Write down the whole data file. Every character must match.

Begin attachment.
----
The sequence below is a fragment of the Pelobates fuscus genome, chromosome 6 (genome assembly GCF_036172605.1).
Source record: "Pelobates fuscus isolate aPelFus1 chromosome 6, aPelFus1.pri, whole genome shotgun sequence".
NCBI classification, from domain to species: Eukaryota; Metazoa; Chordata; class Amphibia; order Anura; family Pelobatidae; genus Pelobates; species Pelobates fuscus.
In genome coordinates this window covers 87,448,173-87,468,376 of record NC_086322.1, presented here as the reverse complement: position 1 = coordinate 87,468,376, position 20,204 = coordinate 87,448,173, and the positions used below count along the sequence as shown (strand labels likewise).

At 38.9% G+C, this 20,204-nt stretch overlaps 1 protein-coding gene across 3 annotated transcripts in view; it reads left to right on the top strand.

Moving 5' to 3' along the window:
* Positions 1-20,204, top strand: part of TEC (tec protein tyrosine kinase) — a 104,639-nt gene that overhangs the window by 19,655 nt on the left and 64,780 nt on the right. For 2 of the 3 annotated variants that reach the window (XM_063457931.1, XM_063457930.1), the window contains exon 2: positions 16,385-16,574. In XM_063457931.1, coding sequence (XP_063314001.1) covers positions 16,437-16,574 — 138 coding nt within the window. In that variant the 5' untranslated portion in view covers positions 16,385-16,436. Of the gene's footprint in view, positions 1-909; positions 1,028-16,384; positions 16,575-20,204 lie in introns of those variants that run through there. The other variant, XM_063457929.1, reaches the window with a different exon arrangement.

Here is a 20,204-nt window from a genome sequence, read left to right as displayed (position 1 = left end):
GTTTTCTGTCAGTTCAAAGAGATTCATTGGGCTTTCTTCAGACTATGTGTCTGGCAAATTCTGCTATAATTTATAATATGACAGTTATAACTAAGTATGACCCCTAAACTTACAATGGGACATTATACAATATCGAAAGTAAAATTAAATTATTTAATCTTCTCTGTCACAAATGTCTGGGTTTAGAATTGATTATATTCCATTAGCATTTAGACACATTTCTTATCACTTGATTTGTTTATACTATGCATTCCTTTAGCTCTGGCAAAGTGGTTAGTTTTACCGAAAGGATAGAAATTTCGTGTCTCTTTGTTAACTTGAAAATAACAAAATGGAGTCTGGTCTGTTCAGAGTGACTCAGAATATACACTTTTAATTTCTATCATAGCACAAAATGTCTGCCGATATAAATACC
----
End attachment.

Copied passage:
The sequence below is a fragment of the Pelobates fuscus genome, chromosome 6 (genome assembly GCF_036172605.1).
Source record: "Pelobates fuscus isolate aPelFus1 chromosome 6, aPelFus1.pri, whole genome shotgun sequence".
NCBI classification, from domain to species: Eukaryota; Metazoa; Chordata; class Amphibia; order Anura; family Pelobatidae; genus Pelobates; species Pelobates fuscus.
In genome coordinates this window covers 87,448,173-87,468,376 of record NC_086322.1, presented here as the reverse complement: position 1 = coordinate 87,468,376, position 20,204 = coordinate 87,448,173, and the positions used below count along the sequence as shown (strand labels likewise).

At 38.9% G+C, this 20,204-nt stretch overlaps 1 protein-coding gene across 3 annotated transcripts in view; it reads left to right on the top strand.

Moving 5' to 3' along the window:
* Positions 1-20,204, top strand: part of TEC (tec protein tyrosine kinase) — a 104,639-nt gene that overhangs the window by 19,655 nt on the left and 64,780 nt on the right. For 2 of the 3 annotated variants that reach the window (XM_063457931.1, XM_063457930.1), the window contains exon 2: positions 16,385-16,574. In XM_063457931.1, coding sequence (XP_063314001.1) covers positions 16,437-16,574 — 138 coding nt within the window. In that variant the 5' untranslated portion in view covers positions 16,385-16,436. Of the gene's footprint in view, positions 1-909; positions 1,028-16,384; positions 16,575-20,204 lie in introns of those variants that run through there. The other variant, XM_063457929.1, reaches the window with a different exon arrangement.

Here is a 20,204-nt window from a genome sequence, read left to right as displayed (position 1 = left end):
GTTTTCTGTCAGTTCAAAGAGATTCATTGGGCTTTCTTCAGACTATGTGTCTGGCAAATTCTGCTATAATTTATAATATGACAGTTATAACTAAGTATGACCCCTAAACTTACAATGGGACATTATACAATATCGAAAGTAAAATTAAATTATTTAATCTTCTCTGTCACAAATGTCTGGGTTTAGAATTGATTATATTCCATTAGCATTTAGACACATTTCTTATCACTTGATTTGTTTATACTATGCATTCCTTTAGCTCTGGCAAAGTGGTTAGTTTTACCGAAAGGATAGAAATTTCGTGTCTCTTTGTTAACTTGAAAATAACAAAATGGAGTCTGGTCTGTTCAGAGTGACTCAGAATATACACTTTTAATTTCTATCATAGCACAAAATGTCTGCCGATATAAATACC